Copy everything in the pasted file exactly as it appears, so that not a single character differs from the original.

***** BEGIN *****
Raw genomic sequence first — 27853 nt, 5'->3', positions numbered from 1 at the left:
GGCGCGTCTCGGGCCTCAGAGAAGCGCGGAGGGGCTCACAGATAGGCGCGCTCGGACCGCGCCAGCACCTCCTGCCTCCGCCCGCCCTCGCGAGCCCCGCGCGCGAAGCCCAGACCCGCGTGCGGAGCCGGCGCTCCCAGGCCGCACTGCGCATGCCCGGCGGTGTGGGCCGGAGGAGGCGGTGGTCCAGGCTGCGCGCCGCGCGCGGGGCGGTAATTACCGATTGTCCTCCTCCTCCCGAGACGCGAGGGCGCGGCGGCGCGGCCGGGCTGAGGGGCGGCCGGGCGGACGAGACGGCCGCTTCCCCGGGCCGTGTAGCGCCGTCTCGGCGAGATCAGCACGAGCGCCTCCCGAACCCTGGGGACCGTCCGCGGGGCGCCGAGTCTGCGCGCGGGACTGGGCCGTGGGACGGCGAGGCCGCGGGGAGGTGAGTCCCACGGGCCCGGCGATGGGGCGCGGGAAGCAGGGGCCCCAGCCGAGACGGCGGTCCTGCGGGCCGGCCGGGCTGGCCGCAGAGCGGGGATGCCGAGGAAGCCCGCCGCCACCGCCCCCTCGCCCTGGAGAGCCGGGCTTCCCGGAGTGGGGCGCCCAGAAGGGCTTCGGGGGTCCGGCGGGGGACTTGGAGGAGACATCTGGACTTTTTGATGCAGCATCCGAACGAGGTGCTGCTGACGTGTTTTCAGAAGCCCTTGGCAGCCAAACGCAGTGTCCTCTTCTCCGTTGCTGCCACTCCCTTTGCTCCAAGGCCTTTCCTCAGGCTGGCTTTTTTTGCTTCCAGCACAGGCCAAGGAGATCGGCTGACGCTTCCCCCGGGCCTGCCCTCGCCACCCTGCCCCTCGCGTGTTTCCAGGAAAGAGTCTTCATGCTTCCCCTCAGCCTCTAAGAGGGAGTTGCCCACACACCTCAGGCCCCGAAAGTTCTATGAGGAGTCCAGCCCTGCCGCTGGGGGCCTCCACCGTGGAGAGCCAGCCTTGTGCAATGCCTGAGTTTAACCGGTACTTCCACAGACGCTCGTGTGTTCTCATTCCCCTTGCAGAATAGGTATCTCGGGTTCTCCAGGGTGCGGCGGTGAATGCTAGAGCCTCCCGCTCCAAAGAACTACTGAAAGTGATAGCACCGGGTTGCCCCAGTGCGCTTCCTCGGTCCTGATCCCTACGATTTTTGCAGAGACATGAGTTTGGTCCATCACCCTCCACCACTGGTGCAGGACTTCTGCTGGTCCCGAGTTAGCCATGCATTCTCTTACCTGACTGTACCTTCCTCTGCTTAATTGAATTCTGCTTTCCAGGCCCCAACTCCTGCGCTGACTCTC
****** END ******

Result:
Raw genomic sequence first — 27853 nt, 5'->3', positions numbered from 1 at the left:
GGCGCGTCTCGGGCCTCAGAGAAGCGCGGAGGGGCTCACAGATAGGCGCGCTCGGACCGCGCCAGCACCTCCTGCCTCCGCCCGCCCTCGCGAGCCCCGCGCGCGAAGCCCAGACCCGCGTGCGGAGCCGGCGCTCCCAGGCCGCACTGCGCATGCCCGGCGGTGTGGGCCGGAGGAGGCGGTGGTCCAGGCTGCGCGCCGCGCGCGGGGCGGTAATTACCGATTGTCCTCCTCCTCCCGAGACGCGAGGGCGCGGCGGCGCGGCCGGGCTGAGGGGCGGCCGGGCGGACGAGACGGCCGCTTCCCCGGGCCGTGTAGCGCCGTCTCGGCGAGATCAGCACGAGCGCCTCCCGAACCCTGGGGACCGTCCGCGGGGCGCCGAGTCTGCGCGCGGGACTGGGCCGTGGGACGGCGAGGCCGCGGGGAGGTGAGTCCCACGGGCCCGGCGATGGGGCGCGGGAAGCAGGGGCCCCAGCCGAGACGGCGGTCCTGCGGGCCGGCCGGGCTGGCCGCAGAGCGGGGATGCCGAGGAAGCCCGCCGCCACCGCCCCCTCGCCCTGGAGAGCCGGGCTTCCCGGAGTGGGGCGCCCAGAAGGGCTTCGGGGGTCCGGCGGGGGACTTGGAGGAGACATCTGGACTTTTTGATGCAGCATCCGAACGAGGTGCTGCTGACGTGTTTTCAGAAGCCCTTGGCAGCCAAACGCAGTGTCCTCTTCTCCGTTGCTGCCACTCCCTTTGCTCCAAGGCCTTTCCTCAGGCTGGCTTTTTTTGCTTCCAGCACAGGCCAAGGAGATCGGCTGACGCTTCCCCCGGGCCTGCCCTCGCCACCCTGCCCCTCGCGTGTTTCCAGGAAAGAGTCTTCATGCTTCCCCTCAGCCTCTAAGAGGGAGTTGCCCACACACCTCAGGCCCCGAAAGTTCTATGAGGAGTCCAGCCCTGCCGCTGGGGGCCTCCACCGTGGAGAGCCAGCCTTGTGCAATGCCTGAGTTTAACCGGTACTTCCACAGACGCTCGTGTGTTCTCATTCCCCTTGCAGAATAGGTATCTCGGGTTCTCCAGGGTGCGGCGGTGAATGCTAGAGCCTCCCGCTCCAAAGAACTACTGAAAGTGATAGCACCGGGTTGCCCCAGTGCGCTTCCTCGGTCCTGATCCCTACGATTTTTGCAGAGACATGAGTTTGGTCCATCACCCTCCACCACTGGTGCAGGACTTCTGCTGGTCCCGAGTTAGCCATGCATTCTCTTACCTGACTGTACCTTCCTCTGCTTAATTGAATTCTGCTTTCCAGGCCCCAACTCCTGCGCTGACTCTC